The best garden type for you is a...
So what does this mean exactly?
Watch the video below for a brief description of your garden type and read on for some specific steps to help you start taking action.
Result summary video
Why is a MARKET GARDEN the best choice for you?
A market garden is in a league of its own. The simple fact that you'll be taking your produce to market changes the game entirely, so before we move on, let's get clear on a couple of things.
Based on your quiz responses, this is the best garden style for you because…
Not quite right? Take the quiz again.
If that sounds like you, let's get to work!
Since we are on the same page now, I have lined up some specific suggestions to help you start to take the right first steps. Here are six tips for making your MARKET GARDEN work for you.
Sell before you grow.
Most growers produce a crop before they try to sell it, so I realize this message might seem a little strange, but it's really the only civilized way to operate a market garden. When you gamble with unpredictable sales, you commit yourself to a high degree of waste in your operation. You waste growing space, you waste your time, and you waste food. Your produce has a very limited shelf life and you need to set up dependable systems to move it all to your customers while it is fresh. The best way to guarantee sales is by pre-selling memberships to your farm and offering these members periodic subscription boxes filled with regular portions of your freshly harvested produce. We sold the majority of our farm produce this way and it was my favourite sales format by far. Your farm members are rewarded with guaranteed access to the best food your farm can offer, and you are rewarded with guaranteed sales for the food you grow.
2. Know your numbers.
Never devalue your produce.
You want to share great food with the world. I get it. Remember that you also want to earn an income growing food so that you can keep doing it. That means you will be challenged with charging a fair value for your work.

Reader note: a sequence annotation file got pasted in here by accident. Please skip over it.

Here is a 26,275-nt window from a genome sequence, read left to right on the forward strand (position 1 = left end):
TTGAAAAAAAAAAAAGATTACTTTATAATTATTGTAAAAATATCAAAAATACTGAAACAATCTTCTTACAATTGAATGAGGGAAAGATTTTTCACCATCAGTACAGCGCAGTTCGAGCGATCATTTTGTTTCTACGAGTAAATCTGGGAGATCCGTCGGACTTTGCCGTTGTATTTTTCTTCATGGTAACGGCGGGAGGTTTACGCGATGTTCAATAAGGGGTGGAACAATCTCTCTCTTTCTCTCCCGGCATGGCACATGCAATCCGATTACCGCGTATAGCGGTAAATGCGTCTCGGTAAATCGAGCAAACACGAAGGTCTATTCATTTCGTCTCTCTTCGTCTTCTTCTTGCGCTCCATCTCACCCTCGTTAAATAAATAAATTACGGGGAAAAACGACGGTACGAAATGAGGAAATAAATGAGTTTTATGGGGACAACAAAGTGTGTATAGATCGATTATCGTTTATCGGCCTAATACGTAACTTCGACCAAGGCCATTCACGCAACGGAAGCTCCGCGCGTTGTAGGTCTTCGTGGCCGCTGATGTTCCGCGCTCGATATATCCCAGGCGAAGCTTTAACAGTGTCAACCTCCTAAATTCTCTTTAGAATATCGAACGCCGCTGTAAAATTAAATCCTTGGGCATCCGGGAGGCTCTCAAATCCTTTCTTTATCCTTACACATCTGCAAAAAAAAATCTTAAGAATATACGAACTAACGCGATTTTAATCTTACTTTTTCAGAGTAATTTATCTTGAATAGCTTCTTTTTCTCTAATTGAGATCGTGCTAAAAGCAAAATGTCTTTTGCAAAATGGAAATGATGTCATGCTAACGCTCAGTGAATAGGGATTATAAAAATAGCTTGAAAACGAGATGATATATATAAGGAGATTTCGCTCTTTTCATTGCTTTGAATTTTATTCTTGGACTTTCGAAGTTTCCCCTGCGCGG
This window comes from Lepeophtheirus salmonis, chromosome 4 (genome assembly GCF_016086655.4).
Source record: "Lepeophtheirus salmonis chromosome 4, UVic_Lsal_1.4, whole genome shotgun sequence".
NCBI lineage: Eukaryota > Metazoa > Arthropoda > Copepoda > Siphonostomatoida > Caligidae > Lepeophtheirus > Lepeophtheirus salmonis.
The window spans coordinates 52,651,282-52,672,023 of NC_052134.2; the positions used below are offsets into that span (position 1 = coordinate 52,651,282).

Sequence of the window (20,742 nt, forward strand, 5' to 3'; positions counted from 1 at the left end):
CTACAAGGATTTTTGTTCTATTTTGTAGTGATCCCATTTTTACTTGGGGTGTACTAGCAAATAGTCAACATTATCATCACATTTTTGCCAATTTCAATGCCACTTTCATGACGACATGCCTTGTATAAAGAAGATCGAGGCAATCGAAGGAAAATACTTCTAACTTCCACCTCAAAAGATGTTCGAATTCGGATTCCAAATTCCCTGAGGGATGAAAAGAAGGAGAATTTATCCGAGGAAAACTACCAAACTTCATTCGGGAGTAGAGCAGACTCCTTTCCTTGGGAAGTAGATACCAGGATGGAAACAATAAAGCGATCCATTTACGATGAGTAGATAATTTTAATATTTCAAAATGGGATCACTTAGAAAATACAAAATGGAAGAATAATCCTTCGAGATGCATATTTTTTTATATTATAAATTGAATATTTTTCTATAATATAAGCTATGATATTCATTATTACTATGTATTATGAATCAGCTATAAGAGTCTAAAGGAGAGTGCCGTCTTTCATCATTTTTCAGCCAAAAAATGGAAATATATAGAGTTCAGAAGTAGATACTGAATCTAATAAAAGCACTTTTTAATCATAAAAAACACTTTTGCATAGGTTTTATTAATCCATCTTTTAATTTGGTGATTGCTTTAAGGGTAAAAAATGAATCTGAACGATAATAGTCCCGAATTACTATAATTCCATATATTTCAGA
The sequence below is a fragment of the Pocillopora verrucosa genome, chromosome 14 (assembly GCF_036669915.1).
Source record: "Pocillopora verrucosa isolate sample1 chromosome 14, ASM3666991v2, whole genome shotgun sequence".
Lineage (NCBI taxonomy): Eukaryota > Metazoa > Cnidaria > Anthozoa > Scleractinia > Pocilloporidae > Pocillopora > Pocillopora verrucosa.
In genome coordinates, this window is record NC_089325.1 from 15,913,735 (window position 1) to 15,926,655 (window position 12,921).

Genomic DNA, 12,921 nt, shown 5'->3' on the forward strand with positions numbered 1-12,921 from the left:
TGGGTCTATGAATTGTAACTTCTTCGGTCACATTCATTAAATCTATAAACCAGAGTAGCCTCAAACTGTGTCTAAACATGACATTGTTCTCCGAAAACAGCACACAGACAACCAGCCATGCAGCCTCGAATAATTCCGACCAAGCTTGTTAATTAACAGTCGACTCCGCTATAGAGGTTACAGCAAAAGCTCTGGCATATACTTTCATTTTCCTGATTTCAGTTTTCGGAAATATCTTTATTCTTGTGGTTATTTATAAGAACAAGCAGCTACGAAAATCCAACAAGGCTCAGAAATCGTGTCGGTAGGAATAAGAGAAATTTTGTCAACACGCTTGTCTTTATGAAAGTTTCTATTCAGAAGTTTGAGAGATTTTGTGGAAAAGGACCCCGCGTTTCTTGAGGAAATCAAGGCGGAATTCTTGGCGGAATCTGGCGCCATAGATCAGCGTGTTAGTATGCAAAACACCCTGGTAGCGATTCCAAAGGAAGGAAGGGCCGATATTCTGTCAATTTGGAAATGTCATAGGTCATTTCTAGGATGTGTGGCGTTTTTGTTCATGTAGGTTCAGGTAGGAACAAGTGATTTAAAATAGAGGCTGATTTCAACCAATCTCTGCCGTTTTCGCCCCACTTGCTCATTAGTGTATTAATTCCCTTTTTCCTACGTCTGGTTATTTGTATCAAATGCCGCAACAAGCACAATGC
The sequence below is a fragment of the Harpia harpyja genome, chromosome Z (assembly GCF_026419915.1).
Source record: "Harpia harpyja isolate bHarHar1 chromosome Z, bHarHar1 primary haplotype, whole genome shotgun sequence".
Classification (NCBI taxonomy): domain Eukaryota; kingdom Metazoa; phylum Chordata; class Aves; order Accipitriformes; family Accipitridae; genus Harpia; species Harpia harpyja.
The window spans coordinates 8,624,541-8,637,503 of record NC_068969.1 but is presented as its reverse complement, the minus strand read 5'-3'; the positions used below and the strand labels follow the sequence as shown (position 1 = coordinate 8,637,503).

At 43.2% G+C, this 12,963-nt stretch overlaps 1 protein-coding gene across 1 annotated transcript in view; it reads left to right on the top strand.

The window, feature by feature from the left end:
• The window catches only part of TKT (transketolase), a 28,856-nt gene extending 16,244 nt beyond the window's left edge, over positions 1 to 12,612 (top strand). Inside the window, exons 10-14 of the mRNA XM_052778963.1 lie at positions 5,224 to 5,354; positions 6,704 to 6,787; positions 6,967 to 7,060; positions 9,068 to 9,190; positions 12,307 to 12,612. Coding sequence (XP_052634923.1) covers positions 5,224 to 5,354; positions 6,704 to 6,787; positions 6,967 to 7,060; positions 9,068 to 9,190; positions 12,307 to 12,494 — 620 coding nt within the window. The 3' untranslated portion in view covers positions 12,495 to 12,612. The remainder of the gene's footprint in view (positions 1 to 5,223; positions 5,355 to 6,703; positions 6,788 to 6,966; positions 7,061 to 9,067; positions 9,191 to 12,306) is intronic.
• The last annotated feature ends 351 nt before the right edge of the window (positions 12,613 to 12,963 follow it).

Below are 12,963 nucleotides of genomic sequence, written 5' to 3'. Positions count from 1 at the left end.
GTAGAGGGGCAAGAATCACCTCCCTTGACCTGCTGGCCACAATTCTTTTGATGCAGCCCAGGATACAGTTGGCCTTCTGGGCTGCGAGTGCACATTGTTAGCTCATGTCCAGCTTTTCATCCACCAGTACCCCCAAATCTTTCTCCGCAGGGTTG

We live in an era where an industrialized food system can bring vegetables to people at lower prices than ever before. Those low prices may come with hidden costs like lower nutritional value, pesticide contamination, and environmental degradation, but in the grocery store, the consumer only sees cheap carrots. If you are growing food with your own human power and other sustainable methods, you have to value your produce higher than the other produce you'll see on the market. Trust that you will be found by the customers who care about the value you offer. Then have the courage to stick to your prices. That means no pop up sales or after market discounts. At your scale, you'll never be able to compete with anyone on price and you shouldn't even try. That's just a race to the bottom and you really don't want to win that race. You'll only drive your business into the ground and devalue good food in the process.
Remember that higher pricing can also work in your favour. Consider the thoughts that go through your mind when you're making a purchasing decision. Imagine you have a choice between two t-shirts. One is $3 and the other is $30. Which t-shirt is higher in quality? You can inspect the fabric and the labels, but the only clear way to really differentiate between the two products on your end is the price. It's natural to assume that the $30 t-shirt has the higher value and it's even natural for you to feel more satisfied with your $30 purchase because you paid more for a higher value item. Give your customers that same experience.
Quality is the novelty.
Ok, after reading Tip #2, you're probably thinking that if your prices are higher, no one will want to buy from you. Am I right? Allow me to massage that dangerous thought out of your mind.
First, I have to emphasize that as a small market gardener, you are in the business of quality, not quantity. You may have become quite accustomed to your own high quality produce after years of enjoying great food yourself, but to others, food of this calibre is still a novelty. Exceptional quality is all you really need to stand out.
Next, I want reassure you that you don't need to grow an odd collection of freaky vegetable varieties to attract and keep your customers. We dabbled in a few unique varieties in our earlier years, but annual surveys with our farm members showed us over and over again that people really just want to eat vegetables they recognize. In other words, ditch the kohlrabi and stick with the favourites.
Once you understand that your exceptional quality is enough, think about how you will differentiate that quality for your customers BEFORE they take a bite of your tasty produce. The trick here is that there needs to be a way for your customers to visually elevate your produce into a league of its own. Is it cleaner, bigger, or crispier than anything else on the market? Is the packaging unique and personalized? If not, you may find a few good willed supporters, but if you want your customers to rave about your food and do your advertising for you, make sure your produce stands out far above your competitors.
Our farm members frequently commented on the quality of our produce. The most common phrase we heard was, "It's just so beautiful!" Did they care about the flavour too? Of course they did, but their whole experience with our produce was influenced by their first impression. One of the ways we gave them the best first impression was with personalized handmade boxes for each of our farm members. Construction of these boxes took some time initially, but they added value to every single item of produce they held over many years.
2. Know your numbers.
Intensify before expansion.